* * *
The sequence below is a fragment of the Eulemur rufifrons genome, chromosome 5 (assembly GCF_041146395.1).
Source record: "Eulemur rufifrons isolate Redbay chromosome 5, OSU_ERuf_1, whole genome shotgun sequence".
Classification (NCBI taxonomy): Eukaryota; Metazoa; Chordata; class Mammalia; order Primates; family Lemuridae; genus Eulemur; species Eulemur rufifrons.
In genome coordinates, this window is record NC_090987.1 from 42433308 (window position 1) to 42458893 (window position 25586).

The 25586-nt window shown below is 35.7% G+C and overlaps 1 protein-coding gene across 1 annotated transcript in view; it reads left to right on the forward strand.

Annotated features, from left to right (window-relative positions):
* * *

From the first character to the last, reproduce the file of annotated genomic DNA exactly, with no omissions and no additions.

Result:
The sequence below is a fragment of the Eulemur rufifrons genome, chromosome 5 (assembly GCF_041146395.1).
Source record: "Eulemur rufifrons isolate Redbay chromosome 5, OSU_ERuf_1, whole genome shotgun sequence".
Classification (NCBI taxonomy): Eukaryota; Metazoa; Chordata; class Mammalia; order Primates; family Lemuridae; genus Eulemur; species Eulemur rufifrons.
In genome coordinates, this window is record NC_090987.1 from 42433308 (window position 1) to 42458893 (window position 25586).

The 25586-nt window shown below is 35.7% G+C and overlaps 1 protein-coding gene across 1 annotated transcript in view; it reads left to right on the forward strand.

Annotated features, from left to right (window-relative positions):